About Me




– apr 14: speaking about “algorithmic ethics in crime analysis” at the social and cultural sciences department colloquium at Marquette.

– apr 1: paper on geographical biases in cs education in Wisconsin with Dennis Brylow and Heather Bort accepted to ITICSE18.

– mar 30: speaking about “algorithmic ethics in crime analysis” at the HCC department colloquium at IUPUI.

I am an assistant professor at the Department of Mathematics, Statistics and Computer Science at Marquette University. I lead Data Science efforts and participate in the Cognitive Science program. Previously, I received a PhD from Cornell University under Steve Wicker and a MS from the Indian Statistical Institute under BS Daya Sagar.

My current research interests cut across human computer interaction, computational social scienceictd and privacy. My work generally focuses on marginalized and developing contexts in computing. Some people have taken to calling this as data science 4 social good recently.

Currently, I am interested in the following broad (and often intersecting) themes in my research:

  • the networked dynamics of privacy: There are many different aspects of  privacy in social networks e.g. surveillance, anonymity, deception, non-use, impression management etc. How can we examine and explain their dynamics?
  • human-centered algorithmic ethics: We all do data analysis in different ways everyday. Algorithms and data increasingly govern many facets of our daily lives. How do we (re) imagine humans in the algorithm-data loop? Is there a way in which we can do data analysis better and more transparent ?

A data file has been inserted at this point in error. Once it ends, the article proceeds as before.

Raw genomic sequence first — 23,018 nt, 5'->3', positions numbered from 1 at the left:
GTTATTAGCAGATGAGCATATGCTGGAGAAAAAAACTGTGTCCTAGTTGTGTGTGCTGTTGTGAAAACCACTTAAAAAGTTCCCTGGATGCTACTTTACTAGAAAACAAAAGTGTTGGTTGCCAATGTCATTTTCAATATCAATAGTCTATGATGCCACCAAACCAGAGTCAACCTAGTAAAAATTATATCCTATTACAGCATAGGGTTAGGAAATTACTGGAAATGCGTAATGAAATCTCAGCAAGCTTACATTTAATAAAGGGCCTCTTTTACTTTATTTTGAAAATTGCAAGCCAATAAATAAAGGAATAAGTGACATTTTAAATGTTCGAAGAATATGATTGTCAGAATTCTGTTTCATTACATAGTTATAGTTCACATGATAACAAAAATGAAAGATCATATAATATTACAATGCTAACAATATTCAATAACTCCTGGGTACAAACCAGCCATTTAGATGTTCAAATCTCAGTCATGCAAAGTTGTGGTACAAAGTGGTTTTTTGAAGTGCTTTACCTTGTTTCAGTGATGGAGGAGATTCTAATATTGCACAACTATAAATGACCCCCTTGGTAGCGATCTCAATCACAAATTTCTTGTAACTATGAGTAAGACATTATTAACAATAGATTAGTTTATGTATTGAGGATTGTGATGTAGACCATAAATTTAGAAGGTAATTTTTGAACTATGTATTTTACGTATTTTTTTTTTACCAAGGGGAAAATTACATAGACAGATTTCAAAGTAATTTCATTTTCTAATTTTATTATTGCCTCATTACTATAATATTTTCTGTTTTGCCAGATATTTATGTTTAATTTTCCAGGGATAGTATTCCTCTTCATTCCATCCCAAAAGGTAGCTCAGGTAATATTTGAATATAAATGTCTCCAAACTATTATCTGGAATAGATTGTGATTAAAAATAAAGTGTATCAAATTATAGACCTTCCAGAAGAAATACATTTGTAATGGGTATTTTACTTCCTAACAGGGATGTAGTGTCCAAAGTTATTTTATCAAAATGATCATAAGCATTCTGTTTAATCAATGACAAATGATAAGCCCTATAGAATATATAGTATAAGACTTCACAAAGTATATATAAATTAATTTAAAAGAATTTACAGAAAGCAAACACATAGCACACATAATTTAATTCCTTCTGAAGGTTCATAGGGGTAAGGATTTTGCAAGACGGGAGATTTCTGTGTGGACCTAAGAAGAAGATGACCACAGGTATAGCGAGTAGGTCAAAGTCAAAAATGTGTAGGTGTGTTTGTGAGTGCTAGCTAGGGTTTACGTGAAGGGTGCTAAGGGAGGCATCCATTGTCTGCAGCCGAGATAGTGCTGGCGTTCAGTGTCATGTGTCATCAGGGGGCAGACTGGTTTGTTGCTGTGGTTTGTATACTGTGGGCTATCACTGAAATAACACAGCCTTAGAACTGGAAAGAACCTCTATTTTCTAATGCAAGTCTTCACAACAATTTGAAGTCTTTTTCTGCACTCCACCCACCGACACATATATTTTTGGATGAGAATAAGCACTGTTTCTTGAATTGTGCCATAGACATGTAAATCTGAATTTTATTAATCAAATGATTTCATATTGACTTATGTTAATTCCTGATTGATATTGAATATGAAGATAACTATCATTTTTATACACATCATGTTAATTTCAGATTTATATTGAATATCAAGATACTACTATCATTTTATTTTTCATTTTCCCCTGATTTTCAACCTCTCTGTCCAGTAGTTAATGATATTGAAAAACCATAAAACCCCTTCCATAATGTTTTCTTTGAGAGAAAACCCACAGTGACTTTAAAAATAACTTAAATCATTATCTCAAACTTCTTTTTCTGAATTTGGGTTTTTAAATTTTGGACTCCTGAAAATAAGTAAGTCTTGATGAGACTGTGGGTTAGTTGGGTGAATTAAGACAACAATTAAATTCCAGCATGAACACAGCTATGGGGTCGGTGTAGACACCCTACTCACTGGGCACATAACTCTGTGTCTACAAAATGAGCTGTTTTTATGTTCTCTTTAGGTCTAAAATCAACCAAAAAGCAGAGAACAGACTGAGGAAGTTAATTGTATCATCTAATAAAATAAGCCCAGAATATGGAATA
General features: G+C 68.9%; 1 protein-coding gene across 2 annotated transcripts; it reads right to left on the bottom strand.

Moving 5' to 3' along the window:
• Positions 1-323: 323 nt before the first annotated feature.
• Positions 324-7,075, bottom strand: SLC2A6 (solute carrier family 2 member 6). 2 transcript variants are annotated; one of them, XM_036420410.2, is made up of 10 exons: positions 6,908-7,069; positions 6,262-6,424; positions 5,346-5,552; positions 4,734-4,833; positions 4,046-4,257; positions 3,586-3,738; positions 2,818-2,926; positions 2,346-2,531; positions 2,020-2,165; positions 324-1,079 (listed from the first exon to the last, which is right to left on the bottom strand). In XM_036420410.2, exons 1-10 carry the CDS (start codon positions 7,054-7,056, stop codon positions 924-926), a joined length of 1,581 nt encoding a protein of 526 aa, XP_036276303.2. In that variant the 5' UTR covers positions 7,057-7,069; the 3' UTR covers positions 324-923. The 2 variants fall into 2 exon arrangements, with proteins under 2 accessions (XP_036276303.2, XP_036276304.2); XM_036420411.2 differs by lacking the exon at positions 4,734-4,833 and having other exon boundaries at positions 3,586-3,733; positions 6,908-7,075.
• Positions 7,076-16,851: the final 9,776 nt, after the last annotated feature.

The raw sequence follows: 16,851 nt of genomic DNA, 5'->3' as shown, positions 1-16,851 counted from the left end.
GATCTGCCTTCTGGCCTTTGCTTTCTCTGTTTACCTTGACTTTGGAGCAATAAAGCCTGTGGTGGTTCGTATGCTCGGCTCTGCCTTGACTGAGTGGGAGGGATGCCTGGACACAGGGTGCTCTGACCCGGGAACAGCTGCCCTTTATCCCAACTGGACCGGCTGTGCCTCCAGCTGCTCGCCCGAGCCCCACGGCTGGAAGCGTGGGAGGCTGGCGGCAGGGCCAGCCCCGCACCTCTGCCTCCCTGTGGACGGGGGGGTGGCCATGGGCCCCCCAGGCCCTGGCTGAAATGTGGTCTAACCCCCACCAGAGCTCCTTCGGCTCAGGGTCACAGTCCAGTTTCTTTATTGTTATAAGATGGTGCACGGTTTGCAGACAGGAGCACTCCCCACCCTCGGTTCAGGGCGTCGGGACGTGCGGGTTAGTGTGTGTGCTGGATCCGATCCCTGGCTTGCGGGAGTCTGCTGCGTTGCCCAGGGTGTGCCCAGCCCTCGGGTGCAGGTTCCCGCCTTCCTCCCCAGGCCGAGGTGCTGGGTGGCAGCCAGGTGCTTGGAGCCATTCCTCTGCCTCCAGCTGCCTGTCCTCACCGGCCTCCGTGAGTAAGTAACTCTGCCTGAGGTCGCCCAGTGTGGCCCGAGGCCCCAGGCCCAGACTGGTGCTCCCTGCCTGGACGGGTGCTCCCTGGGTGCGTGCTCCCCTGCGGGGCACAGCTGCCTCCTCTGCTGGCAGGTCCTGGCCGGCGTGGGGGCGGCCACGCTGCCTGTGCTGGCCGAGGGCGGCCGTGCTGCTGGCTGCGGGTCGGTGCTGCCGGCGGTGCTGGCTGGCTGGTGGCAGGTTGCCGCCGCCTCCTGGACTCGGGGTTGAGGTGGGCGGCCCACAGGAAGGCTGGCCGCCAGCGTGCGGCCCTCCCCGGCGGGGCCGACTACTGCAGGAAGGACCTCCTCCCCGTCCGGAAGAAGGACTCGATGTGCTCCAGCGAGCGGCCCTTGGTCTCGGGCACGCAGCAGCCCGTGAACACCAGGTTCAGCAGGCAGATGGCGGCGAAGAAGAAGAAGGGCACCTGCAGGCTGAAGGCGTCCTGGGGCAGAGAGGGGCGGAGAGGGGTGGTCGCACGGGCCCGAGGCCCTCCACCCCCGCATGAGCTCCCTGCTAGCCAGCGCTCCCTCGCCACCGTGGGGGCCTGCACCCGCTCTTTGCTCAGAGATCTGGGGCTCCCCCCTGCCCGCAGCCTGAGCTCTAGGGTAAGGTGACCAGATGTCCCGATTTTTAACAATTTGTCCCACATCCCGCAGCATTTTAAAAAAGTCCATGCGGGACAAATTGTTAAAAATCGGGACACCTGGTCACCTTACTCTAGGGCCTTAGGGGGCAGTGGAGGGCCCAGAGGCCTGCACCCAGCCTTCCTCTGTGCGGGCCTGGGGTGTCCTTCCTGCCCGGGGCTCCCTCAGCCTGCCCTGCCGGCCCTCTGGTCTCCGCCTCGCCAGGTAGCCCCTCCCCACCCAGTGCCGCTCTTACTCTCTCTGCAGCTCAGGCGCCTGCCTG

• privacy in non-WEIRD contexts: There have been many theories of privacy developed in WEIRD (Western Educated Industrialized Rich Democratic) contexts over the years. How do we think about theorizing and empirically probing theories of privacy and its variegated aspects in non-WEIRD contexts with respect to computing technologies?

My academic philosophy (or why I joined Marquette):

  • I strongly believe that computer scientists should have a rigorous liberal arts background. Marquette’s Jesuit history fused with a very unique common core accomplishes this for every student. I get to contribute to this by creating my own cultivar of our data science major.
  • Our graduate program in computational sciences is a very unique doctoral degree that enables students to model, analyze and build systems from complex datasets by merging mathematics, statistics and computer science. This is an excellent, technically rigorous sandbox for training and working with the next generation of computational social scientists.

I am always looking for motivated students at all levels (BS, MS, PhD) to work with me. If you are interested, please read this and get in touch. This is my cv, my github and my infrequently updated blog.

If you want to get in touch please feel free to email me at shion [dot] guha [at] marquette [dot] edu.